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A student’s analysis of the turning point of the war, Vicksburg or Gettysburg

September 11, 2013

Lesson Title:  A student’s analysis of the turning point of the war, Vicksburg or  


Author:  Kim Greer, Nevada Middle School

Grade Level:  8th grade, 2 day lesson

Resources:  Classroom textbook, internet access, pictures of both Vicksburg and                                                                                          


Lesson Summary:  

Although there is no question that both the siege of Vicksburg and the Battle of Gettysburg are significant events, historians often disagree about which event should be considered the turning point of the Civil War.  Students will spend two days researching and learning about both actions, and use that information to form their opinion which they will argue in an essay. 

Common Core Standards:  

ELA-Literacy RH 6-8.1       Cite specific textual evidence to support analysis of primary and secondary source.

RH 6-8.2                                Determine the central ideas or information of a primary or secondary source; provide an accurate summary of the source distinct from prior knowledge or opinions.

RH 6-8.7                                Integrate visual information with other information in print and digital texts

RH 6-8.9                                Analyze the relationships between a primary and secondary source on the same topic.

Key Terms:                         logistics, offensive, civilian

Historical background:  The siege of Vicksburg began in May 1863, and lasted until July 4, the day after the Battle of Gettysburg ended.  Gaining control of Vicksburg meant access to the completed Mississippi River, and disrupting Confederate movements in the West.  The Union victory at Gettysburg prevented a Confederate movement into the North, and sent Lee’s troops back to Southern territory.

http://www.history.com/videos/the-union-siege-of-vicksburg#the-union-siege-of-vicksburg  video clip

http://www.civilwarinteractive.com/ArticleTheChildrenofVicksbutg.htm  Citizen’s experience account

http://www.eyewitnesstohistory.com/gtburgcont.htm  Citizen’s experience account

http://www.history.com/videos/the-battle-of-gettysburg#the-battle-of-gettysburg  video clip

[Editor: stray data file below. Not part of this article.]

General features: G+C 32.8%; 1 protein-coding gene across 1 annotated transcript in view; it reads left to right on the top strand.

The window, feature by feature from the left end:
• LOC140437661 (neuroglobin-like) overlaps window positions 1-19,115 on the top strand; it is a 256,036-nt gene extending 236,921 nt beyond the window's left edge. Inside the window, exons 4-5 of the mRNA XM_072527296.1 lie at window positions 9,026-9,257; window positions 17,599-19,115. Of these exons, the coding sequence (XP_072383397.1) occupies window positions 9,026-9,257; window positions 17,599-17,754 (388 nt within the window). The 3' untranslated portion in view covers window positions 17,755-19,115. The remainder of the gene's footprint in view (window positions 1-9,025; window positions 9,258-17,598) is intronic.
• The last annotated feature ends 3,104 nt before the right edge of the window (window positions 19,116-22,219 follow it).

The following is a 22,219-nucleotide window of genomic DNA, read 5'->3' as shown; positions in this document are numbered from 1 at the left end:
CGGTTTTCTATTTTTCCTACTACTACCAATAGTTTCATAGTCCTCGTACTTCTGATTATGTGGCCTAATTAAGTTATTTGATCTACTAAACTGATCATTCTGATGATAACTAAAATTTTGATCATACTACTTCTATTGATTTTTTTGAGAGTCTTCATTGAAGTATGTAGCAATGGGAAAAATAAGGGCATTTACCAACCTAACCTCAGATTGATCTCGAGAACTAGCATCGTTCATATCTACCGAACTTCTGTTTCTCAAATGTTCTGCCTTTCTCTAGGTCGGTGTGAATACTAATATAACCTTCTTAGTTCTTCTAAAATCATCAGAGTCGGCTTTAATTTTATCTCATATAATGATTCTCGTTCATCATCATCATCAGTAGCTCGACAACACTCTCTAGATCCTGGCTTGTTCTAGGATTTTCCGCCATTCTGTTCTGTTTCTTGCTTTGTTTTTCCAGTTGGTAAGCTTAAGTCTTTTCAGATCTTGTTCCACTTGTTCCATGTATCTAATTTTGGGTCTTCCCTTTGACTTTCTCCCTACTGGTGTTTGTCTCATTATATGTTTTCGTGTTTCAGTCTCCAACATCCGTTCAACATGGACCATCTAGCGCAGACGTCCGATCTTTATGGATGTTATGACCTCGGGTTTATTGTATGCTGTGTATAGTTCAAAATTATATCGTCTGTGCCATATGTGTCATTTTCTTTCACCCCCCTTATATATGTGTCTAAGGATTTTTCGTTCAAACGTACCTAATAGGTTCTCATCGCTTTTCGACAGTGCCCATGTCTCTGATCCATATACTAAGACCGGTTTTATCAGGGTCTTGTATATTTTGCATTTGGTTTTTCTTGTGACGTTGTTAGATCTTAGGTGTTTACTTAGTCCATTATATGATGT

Anticipatory Set:  Ask students if they have heard of either event, and have them share what they know.  Tell them that they are about to participate in an analysis that has fascinated historians for 150 years.

Do Now Activity:  Two day research activity.


1.  Go to a computer lab so students can read material on the links at their own pace, and watch both videos with headphones.

2.  As they read the information found in the links, students should keep brief notes to address the questions posed about both events.

3.  At the beginning of the second day, students should use the side of the paper with two columns to brainstorm ideas about which event was the turning point of the war.

4.  By the end of the hour the student should have completed a 3-5 paragraph persuasive essay outlining their view.  The essay will be graded with regard to the use of facts provided.            












As you read the details provided on each link, take notes that answer the following questions:

1.  What were the objectives of each side during the battle/siege?

2.  Who were the leaders?

3.  Describe the challenges faced by each side regarding the location.

4.  How were civilians affected?

5.  What strategies allowed the North to achieve victory? 

6.  What might have happened if the South had won?


















                           Vicksburg                                                             Gettysburg



ASSIGNMENT:  You will write a 3-5 paragraph persuasive essay addressing whether Vicksburg or Gettysburg should be regarded as the turning point of the Civil War.  You must include background information about the battle/siege, details about both events, and consequences felt by both the North and the South after those events occurred.  The most significant consequences, in your opinion, will determine which event should be considered the turning point of the war.


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